14. Super Time Force
Super Time Force is a bullet hell side-scroller with inspiration from Gunstar Heroes and Contra, albeit with unique time-bending mechanics and truly laugh-out-loud dialogue. Super Time Force is a rare gem of an indie game that deserves far more recognition. You navigate Super Time Force’s huge array of enemies by sending time clones of yourself back to the past repeatedly to correct your mistakes. The game has an epic soundtrack that is memorable despite the fact I haven’t listened to it for years, with a beefy amount of content with a low price point—great, pure gaming.
Save the future
Travel across time
Super Time Force is as funny as it is addictive, with essential side-scrolling action and impressive time-warping mechanics. Super Time Force blends high-octane shooting with thoughtful planning and throws in piles of great humor and music for good measure. A total hidden gem, well worth playing.
13. State of Decay 2
State of Decay 2 remains the closest thing to my ideal zombie survival simulation game. You play as an entire community of survivors, with perma-death mechanics and resource management at the heart of surviving the zombie apocalypse. State of Decay 2 has its issues, from multiplayer tethering to engine quirks, but few games nail that cinematic emergent feel. The scares in State of Decay 2 are derived purely from the simulation rather than scripted events, making them all the more nail-biting.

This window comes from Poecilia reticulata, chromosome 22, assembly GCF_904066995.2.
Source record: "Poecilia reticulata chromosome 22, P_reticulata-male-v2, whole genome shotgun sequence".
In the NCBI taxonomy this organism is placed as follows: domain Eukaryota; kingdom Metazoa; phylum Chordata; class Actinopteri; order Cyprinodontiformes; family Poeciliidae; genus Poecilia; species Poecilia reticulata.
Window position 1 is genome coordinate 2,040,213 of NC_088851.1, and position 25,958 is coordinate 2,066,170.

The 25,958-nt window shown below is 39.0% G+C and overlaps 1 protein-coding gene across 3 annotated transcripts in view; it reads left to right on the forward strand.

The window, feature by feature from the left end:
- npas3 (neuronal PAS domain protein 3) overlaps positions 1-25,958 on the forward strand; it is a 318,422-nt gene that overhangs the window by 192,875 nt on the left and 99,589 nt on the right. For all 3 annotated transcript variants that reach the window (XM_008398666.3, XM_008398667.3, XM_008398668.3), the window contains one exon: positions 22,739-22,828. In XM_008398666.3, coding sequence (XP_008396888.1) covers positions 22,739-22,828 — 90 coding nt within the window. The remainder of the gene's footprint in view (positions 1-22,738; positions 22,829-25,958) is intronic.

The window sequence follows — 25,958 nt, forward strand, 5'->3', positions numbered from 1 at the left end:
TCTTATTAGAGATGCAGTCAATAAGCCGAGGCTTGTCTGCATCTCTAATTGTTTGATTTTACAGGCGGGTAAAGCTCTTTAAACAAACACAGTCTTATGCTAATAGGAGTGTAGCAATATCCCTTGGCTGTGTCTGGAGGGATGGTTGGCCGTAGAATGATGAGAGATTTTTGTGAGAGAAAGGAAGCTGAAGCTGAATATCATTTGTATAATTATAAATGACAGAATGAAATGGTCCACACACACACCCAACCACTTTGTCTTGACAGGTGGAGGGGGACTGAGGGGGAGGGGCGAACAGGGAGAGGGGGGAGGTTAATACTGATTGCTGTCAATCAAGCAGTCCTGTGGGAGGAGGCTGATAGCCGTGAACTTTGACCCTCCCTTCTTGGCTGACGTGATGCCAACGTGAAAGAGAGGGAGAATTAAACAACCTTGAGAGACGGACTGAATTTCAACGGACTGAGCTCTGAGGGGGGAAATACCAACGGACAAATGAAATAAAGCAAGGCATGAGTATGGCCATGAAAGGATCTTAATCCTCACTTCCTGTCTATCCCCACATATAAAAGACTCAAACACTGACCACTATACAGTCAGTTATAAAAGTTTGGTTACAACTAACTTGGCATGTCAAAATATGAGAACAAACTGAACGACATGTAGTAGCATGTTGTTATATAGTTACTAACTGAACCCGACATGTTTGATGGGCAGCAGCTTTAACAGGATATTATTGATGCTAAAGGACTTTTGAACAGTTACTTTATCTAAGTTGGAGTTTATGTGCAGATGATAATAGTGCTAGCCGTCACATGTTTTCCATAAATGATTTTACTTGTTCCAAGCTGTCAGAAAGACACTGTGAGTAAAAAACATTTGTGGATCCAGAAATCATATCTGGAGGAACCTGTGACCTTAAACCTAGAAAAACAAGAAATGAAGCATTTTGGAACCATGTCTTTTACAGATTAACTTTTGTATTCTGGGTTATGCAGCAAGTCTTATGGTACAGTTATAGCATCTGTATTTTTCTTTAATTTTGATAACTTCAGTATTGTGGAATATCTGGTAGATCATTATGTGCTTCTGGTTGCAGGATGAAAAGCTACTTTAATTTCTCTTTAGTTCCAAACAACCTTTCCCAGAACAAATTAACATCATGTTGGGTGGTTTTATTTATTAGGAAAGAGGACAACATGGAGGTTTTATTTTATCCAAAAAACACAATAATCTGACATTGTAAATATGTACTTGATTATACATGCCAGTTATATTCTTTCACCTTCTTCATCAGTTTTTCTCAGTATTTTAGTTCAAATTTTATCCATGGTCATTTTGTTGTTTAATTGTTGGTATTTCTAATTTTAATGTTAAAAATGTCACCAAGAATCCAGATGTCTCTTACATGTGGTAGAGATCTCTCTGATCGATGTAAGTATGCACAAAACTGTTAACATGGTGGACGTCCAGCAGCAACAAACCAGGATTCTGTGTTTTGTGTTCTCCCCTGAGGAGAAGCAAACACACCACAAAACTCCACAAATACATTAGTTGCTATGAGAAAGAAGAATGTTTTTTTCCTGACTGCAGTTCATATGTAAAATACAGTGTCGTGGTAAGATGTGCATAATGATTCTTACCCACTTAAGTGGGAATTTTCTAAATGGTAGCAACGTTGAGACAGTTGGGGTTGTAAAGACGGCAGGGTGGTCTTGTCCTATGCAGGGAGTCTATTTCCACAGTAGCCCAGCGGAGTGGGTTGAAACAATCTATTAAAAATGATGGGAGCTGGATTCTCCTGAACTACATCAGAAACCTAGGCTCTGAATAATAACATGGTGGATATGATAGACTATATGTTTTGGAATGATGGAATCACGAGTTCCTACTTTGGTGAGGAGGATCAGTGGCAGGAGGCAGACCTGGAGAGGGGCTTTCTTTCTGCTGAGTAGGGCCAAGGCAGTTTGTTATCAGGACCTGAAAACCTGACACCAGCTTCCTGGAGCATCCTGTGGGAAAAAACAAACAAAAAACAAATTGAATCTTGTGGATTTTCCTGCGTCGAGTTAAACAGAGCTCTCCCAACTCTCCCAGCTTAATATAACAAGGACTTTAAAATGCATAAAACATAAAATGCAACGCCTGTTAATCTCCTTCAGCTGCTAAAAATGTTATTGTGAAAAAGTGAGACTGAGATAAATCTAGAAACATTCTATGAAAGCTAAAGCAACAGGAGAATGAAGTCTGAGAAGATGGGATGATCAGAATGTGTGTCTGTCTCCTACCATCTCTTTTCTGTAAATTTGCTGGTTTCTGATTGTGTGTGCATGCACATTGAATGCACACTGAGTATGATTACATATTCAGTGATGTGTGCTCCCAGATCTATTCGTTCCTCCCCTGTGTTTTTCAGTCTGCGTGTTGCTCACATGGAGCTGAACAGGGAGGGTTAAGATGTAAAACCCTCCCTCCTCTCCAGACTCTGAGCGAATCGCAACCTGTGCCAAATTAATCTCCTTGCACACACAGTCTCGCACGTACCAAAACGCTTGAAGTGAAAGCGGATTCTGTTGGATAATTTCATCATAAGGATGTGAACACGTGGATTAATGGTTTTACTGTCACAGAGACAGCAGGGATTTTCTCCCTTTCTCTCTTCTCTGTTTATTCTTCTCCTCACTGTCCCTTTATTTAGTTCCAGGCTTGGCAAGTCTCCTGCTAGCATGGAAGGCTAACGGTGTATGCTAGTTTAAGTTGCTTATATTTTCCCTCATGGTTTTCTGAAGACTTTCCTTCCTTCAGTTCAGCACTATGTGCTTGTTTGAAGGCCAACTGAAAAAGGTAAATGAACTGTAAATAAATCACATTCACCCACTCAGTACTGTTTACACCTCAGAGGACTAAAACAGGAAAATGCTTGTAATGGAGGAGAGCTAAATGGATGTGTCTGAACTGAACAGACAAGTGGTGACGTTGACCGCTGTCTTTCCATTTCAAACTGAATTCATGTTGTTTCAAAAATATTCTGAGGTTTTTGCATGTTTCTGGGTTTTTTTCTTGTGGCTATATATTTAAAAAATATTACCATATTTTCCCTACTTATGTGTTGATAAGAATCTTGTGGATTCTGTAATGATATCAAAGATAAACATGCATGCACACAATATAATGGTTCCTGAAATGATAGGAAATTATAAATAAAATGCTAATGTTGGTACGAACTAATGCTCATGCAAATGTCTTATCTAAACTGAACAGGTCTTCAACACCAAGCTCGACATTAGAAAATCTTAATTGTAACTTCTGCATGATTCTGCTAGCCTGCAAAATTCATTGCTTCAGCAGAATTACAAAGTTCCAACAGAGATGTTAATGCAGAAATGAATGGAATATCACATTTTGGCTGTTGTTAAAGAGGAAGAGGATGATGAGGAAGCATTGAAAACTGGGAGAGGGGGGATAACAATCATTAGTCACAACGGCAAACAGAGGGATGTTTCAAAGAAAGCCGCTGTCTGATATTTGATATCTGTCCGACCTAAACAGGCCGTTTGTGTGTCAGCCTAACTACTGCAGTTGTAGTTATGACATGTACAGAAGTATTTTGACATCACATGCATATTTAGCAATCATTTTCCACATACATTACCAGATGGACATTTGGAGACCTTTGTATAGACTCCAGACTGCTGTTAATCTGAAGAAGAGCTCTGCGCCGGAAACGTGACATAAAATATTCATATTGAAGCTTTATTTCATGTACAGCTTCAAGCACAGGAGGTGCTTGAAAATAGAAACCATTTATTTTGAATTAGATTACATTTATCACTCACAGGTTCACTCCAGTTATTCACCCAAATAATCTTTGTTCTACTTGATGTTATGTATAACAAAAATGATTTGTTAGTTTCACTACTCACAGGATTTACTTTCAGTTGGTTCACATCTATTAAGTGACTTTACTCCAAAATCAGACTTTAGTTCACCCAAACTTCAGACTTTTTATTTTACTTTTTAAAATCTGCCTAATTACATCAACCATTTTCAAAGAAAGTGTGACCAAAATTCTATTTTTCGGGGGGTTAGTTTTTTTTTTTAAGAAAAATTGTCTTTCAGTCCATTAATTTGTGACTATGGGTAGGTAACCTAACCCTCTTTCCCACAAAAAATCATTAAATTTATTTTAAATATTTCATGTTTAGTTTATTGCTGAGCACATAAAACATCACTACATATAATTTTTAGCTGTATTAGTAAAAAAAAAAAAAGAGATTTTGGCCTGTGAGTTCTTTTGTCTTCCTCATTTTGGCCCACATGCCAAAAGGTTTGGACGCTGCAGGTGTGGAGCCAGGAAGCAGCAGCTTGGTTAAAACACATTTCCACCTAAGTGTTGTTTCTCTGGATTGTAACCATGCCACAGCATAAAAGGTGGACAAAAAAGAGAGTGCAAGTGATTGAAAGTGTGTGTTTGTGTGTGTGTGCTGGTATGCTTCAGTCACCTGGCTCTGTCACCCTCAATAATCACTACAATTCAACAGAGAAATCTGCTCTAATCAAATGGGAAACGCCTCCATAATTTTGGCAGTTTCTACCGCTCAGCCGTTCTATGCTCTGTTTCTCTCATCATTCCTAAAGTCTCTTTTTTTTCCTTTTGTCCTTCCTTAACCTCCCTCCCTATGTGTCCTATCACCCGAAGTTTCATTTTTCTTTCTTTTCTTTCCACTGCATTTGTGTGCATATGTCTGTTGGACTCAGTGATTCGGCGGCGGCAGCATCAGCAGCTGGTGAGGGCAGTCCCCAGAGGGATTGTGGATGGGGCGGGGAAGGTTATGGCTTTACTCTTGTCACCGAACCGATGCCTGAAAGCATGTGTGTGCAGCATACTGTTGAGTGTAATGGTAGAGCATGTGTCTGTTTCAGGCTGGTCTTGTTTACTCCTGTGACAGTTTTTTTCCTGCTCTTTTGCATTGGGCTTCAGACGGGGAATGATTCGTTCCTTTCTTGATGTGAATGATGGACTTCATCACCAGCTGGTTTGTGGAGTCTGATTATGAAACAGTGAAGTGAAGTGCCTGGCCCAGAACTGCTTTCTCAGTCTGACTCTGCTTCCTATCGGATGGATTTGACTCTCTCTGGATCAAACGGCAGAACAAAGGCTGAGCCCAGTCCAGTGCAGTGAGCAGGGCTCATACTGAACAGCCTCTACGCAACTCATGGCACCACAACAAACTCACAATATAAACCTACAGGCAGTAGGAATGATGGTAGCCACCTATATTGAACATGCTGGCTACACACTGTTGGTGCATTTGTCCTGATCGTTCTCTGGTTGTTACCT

Since launch, Undead Labs came in-house to join Microsoft itself, and in the summer of 2020 revealed State of Decay 3.
Gear up and survive
State of Decay 2 launched in a bit of a rough state, but a few years later, Undead Labs has kept this particular zombie flick fresh, with all sorts of new content, features, and polish.
12. Quantum Break
A time travel experiment gone wrong gives Jack Joyce the power to navigate the shattered timelines and combat Monarch Solutions, who are exploiting the chaos for corporate gain. Quantum Break also featured high-quality live-action TV segments that interweaved between the game itself, featuring some of the best visuals on the console at the time, with great performances from Shawn Ashmore, Aidan Gillen, and others.